Wanting no other



The title of Jack Gilbert’s fourth full-length collection of poems could also serve as Gilbert’s core and recurrent poetic motto. The promise of heaven is a proposal that Gilbert, like a cocky boxer, thumbs his nose at. Though it is true that we live in a world where “Sorrow [is] everywhere. Slaughter everywhere. If babies/are not starving someplace, they are starving/somewhere else,” it is also true that “there will be music despite everything.” For more than four decades, over the course of four books, two-time Pulitzer Prize nominee Gilbert has been the singer of that sometimes sad song.

“There is laughter/every day in the terrible streets of Calcutta,/and the women laugh in the cages of Bombay,” but there is very little to laugh about in the pages of this book.

Gilbert is a serious poet with serious preoccupations: death, time, grief, memory and love. He memorializes the time that he is given on earth, even if that time moves from love to grief and ends, as all things must, in death. Death is a subject that Gilbert knows intimately. His previous book of poems, The Great Fires (1992), was a book born out of the death of his wife of 11 years, the grief and great affection he felt for her.

“Michiko is dying in the house behind me,” Gilbert writes. “How strange and fine to get so near to it.”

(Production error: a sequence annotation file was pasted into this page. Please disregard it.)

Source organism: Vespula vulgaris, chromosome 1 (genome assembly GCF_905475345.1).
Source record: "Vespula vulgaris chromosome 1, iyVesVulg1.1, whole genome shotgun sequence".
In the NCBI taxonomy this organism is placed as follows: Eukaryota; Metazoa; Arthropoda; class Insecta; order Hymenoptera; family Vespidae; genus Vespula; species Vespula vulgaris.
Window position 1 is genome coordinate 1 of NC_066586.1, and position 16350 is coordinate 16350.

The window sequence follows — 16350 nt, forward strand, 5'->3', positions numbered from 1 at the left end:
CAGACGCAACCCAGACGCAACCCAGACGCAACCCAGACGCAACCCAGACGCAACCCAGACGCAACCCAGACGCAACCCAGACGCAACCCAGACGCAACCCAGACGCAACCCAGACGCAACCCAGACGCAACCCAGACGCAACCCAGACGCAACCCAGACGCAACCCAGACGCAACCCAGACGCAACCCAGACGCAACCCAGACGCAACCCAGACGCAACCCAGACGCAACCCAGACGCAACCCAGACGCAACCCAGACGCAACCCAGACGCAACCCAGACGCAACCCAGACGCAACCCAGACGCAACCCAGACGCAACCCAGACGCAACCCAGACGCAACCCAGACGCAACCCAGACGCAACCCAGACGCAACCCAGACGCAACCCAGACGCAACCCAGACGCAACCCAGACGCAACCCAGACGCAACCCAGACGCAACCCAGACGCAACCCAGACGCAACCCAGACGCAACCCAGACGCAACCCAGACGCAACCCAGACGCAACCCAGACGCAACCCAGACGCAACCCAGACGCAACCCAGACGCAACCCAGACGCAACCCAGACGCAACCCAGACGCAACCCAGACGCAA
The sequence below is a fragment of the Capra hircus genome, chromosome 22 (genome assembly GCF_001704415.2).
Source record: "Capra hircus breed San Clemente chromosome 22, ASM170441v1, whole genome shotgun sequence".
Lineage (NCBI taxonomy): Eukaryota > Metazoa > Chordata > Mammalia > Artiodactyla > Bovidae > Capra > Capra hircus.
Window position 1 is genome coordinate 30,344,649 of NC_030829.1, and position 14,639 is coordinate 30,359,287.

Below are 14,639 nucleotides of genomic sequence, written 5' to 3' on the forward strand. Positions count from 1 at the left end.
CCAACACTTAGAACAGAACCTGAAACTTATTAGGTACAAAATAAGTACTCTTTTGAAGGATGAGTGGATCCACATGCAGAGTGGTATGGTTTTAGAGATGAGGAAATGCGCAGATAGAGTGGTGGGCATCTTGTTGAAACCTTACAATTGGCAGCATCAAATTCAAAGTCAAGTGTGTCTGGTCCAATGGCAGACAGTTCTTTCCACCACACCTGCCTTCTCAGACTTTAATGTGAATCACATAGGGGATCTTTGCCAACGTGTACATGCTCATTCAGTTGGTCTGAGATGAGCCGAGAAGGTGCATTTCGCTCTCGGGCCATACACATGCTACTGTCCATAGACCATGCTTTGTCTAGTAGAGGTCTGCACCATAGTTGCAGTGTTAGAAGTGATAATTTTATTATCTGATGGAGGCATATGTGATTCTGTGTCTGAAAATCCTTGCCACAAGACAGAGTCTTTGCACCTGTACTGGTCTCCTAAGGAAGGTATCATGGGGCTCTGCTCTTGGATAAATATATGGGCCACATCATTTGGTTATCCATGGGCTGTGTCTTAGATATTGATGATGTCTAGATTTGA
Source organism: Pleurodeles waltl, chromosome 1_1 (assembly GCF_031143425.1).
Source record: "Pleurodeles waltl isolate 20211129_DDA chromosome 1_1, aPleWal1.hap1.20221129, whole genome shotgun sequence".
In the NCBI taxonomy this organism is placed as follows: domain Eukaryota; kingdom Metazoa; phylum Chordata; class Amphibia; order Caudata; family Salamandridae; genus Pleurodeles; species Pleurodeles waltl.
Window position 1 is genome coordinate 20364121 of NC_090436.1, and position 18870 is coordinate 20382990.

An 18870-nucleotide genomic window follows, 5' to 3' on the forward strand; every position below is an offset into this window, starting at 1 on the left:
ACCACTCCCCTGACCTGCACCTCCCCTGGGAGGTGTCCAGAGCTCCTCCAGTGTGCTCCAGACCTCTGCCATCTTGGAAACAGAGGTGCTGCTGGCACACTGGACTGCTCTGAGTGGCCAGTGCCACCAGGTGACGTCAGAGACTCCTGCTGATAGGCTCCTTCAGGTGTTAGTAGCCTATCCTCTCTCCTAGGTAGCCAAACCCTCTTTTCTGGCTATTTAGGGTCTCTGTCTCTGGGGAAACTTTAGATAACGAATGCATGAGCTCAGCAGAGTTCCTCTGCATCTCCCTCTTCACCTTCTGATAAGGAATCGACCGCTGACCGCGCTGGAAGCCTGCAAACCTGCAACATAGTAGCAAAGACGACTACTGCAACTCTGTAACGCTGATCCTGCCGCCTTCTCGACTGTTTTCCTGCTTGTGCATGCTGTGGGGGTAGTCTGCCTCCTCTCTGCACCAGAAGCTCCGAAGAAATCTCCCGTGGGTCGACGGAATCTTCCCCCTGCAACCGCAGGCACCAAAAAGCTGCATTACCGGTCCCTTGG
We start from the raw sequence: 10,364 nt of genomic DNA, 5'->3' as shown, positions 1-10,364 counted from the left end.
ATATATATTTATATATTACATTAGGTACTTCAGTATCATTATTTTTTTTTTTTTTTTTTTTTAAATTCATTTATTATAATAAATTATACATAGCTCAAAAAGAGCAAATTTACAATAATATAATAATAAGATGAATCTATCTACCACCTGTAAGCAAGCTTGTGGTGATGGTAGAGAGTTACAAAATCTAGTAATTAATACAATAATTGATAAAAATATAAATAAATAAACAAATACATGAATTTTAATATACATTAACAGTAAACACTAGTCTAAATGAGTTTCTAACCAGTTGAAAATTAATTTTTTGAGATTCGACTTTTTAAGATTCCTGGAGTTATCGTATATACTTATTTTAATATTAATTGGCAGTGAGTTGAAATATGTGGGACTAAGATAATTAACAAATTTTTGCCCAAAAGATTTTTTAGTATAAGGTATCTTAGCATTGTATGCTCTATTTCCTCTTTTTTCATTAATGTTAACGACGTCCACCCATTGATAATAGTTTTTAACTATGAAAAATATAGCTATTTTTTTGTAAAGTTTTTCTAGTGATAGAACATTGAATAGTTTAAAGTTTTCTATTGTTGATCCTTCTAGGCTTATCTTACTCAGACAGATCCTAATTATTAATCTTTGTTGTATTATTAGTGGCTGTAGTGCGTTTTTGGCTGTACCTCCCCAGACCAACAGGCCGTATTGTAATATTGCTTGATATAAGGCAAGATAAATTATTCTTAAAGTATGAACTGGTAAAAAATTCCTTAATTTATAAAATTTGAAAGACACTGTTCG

Gilbert’s vision of the world does not end with any promise of an afterlife. There is no white light. There is only the body and its strange machinery. Time is ticking away. “We have already lived in the real paradise,” he makes this sentiment clear.

Gilbert celebrates the gift of life. If he mourns at all, it is the loss of the everyday, the parts of our lives that most of us forget. “I have lost two thousand habitual/breakfasts with Michiko. What I miss most about/her is that commonplace I can no longer remember.”

The poems in Refusing Heaven take us inside the heart of man, risking sentimentality in doing so, though he returns to the page and fashions poems out of a life that is lived on his own terms and at his own sweet pace. These poems are driven by a poet whose waltz is slow, and the poetic landscape is uniquely and intimately Gilbert’s, moving from the two rivers of Pittsburgh, the rusting titanic mills built up along the rivers’ banks, to the ruins of Greece and the islands of stone where he lives alone with “rock and silence.”

His poetry is like a cathedral that should be entered into once and again for years to come; it is meant to be read and reread, and to be lingered over. “When we slow,” Gilbert shows us, “the garden can choose what we notice. Can change/our heart.”

Peter Markus is a poet and freelance writer. Send comments to [email protected].

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